Someone once said, “What doesn’t kill us, only makes us stronger”.
Sometimes, I’d like to just smack that guy in the mouth.
I’m guessing that someone has never dealt with daylight savings in the spring while single-handedly managing to wrestle a 6-year-old out of a cozy warm bed at 5:30 in the morning to get him ready and off to school before going to teach a class myself that starts at 7 am while the moon is still out, come home to clean the house, do laundry, fix dinner, run errands, go to a parent teacher conference and make it to a 6 pm soccer practice, only to come home, get the kiddo cleaned up and in bed just in time for me to complete the rest of the things I didn’t manage to finish earlier in the day.
And I wonder why I can’t seem to keep my eyes open tonight. This was today, which begins the 5th week of pre-deployment training. I have officially contracted a case of the “Pre-deployment Blues”. Jay will get to come home for a few weeks before having to go back to Kansas for more training and to be perfectly honest, the timing couldn’t be better because I need a break!
I know there are probably single parent families and families with spouses that travel that do this all the time but I can’t help but feel this might be slightly different. For starters, we never know when this lifestyle will kick in. We may go years without living like this then one day orders drop from above and all of a sudden my life is thrown into a tail spin leaving me scrambling to keep up, all while maintaining that exterior smile that everyone has come to expect.
I’m not the kind of person that handles being behind in anything very well. I tend to be relatively well organized with good time management skills but deployments really put those attributes to the test. I have never realized until today how intricately I have to plan things out in advance just to make sure I don’t miss anything and everyone gets where they need to be on time, myself included.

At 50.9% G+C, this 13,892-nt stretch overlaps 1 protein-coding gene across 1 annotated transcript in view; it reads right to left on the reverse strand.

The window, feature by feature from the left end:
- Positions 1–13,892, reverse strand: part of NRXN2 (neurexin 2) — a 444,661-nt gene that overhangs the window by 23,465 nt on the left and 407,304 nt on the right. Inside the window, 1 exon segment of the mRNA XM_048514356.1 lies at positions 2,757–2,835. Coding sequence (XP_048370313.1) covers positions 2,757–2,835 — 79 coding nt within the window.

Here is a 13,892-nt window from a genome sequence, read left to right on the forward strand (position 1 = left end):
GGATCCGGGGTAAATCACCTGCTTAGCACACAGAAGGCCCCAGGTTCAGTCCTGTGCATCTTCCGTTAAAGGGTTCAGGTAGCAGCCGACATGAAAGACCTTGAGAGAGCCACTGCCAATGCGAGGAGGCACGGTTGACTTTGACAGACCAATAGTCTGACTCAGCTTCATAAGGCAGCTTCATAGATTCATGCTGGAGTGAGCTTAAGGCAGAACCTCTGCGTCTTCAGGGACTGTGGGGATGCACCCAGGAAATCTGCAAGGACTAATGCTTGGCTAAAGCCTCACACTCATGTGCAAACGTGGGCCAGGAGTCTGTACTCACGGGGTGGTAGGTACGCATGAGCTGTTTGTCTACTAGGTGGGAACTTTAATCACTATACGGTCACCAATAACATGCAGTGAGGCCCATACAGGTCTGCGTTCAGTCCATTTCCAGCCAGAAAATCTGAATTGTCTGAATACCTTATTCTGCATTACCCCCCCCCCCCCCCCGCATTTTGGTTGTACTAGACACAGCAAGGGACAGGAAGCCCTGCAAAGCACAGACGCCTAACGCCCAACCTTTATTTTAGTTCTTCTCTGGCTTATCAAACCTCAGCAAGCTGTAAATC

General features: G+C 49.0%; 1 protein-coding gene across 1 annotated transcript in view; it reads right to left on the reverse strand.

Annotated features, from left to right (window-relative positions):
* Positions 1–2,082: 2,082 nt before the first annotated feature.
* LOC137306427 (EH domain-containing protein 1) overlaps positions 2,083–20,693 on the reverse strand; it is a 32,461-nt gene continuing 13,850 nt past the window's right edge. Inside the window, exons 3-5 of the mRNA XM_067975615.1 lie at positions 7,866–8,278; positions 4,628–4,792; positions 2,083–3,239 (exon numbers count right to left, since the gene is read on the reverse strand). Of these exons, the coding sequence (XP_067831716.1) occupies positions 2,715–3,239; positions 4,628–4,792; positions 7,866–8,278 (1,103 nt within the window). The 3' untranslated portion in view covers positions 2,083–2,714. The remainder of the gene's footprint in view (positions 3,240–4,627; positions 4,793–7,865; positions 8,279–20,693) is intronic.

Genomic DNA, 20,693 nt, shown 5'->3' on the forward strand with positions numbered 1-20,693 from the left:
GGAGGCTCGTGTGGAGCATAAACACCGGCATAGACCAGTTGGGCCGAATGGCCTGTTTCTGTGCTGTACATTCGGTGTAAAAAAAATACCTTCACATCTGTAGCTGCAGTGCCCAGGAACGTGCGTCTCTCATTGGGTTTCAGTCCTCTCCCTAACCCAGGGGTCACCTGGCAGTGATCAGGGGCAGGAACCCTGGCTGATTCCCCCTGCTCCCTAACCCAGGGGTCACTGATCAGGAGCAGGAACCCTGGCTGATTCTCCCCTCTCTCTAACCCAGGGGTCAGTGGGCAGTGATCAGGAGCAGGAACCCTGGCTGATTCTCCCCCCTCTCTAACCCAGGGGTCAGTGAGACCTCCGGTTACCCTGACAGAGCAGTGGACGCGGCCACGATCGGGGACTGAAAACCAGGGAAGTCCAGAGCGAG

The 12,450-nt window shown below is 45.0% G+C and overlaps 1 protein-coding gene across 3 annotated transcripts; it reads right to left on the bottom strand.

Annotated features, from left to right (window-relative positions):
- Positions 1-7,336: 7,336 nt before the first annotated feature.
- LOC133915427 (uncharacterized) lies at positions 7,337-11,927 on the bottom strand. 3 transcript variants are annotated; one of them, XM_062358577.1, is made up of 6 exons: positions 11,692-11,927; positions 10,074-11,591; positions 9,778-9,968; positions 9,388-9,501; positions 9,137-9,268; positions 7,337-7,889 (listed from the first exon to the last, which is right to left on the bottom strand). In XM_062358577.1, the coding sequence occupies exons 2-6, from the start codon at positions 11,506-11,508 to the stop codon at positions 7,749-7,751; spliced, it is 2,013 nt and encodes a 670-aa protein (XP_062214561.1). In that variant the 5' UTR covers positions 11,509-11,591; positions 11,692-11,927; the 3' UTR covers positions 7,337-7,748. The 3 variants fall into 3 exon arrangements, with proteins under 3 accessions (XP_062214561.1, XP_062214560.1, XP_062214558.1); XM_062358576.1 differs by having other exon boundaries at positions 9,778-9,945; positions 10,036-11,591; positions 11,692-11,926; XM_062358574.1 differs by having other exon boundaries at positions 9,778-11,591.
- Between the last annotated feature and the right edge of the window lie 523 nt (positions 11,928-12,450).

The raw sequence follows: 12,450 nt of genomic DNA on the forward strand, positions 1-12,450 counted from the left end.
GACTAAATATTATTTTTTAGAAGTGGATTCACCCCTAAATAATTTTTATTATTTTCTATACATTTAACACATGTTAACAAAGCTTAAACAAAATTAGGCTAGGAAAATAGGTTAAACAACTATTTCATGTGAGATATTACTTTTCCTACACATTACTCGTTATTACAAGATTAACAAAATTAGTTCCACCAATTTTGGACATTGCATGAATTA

I would be lying if I said I didn’t envy the hubby’s schedule a bit right now: Get up, go to work/training, eat lunch, train, return to a quietsolitary hotel room, eat a quiet meal, take a long quiet shower, and then slip quietly off to sleep all to do it again the next day.
No demands, no laundry, no cooking, no cleaning, no bills, no anything. I know it’s selfish but I’m human and today that’s just how I feel.
I understand the importance of what he’s doing but sometimes that small inhuman side of me peeks out and tends to notice the detailed differences. I know I shouldn’t feel that way but sometimes, I just do. Unfortunately, as soon as I realize that I am jealous of his schedule, I am immediately reminded that while my schedule and way of life will experience no further change, the same is not true of him.
He will experience tons of change as a result of the deployment. Certainly, many of those changes will be involuntary and most likely unwanted. He definitely gets the short end of that stick, no matter how bad my day was.
At any rate, other than my current pity party status, Things are going well. Though I have new concerns about his current destination in the Middle East.
I’m afraid that the poor soldier that snapped and went on a killing spree in Afghanistan will have profound negative effects on our soldiers over there. The sentiment towards Americans is poor anyway and this made it worse. This can only heighten the already dangerous environment and cause more problems for our soldiers.
I feel bad for the soldier. Yes, I’ve hear the stories and know some of the victims were children. However, if one digs a bit deeper, one might realize that the soldier was on his 4th deployment. I don’t know what you know about deployment but unless you have a desk job, most people do not make it home in one psychological peace. PTSD (Post-Traumatic Stress Disorder) plays a huge role in how we behave and why we do what we do.
One tour of any war is enough to scar someone for life but 4 tours??? That’s insane. If you ask me, the military should have seen this coming. There is no doubt in my mind that had significant signs and symptoms of PTSD were either ignored or downplayed by the VA in an effort to evade providing disability. So instead we create a ticking time bomb that is willing to explode any time.
Jay suffered mildly because his experiences weren’t as bad as they could’ve been but we got lucky. With the escalation of emotions and rising anger of the natives, I look for him to come home a different person.
I think that is the hardest part of any deployment. Knowing that no matter what, in a year’s time, both of us will change because we will have new experiences in our lives that will mold us into our future selves. It will be impossible not to change to some extent.
My only hope is that we manage to change parallel to one another and not in opposite directions.
I would imagine as this deployment looms ahead, we will hear more about Jess (my little one) and how he is handling daddy being gone. But for now, get out and enjoy the beautiful spring weather and don’t forget to wear green Saturday! Happy St. Patrick’s day!
Jade welcomes your comments here as well as any suggestions you may have for her future posts. You may also e-mail her at email@example.com. To read previous Military Mama posts, CLICK HERE.
*Photo by qwincowper via flickr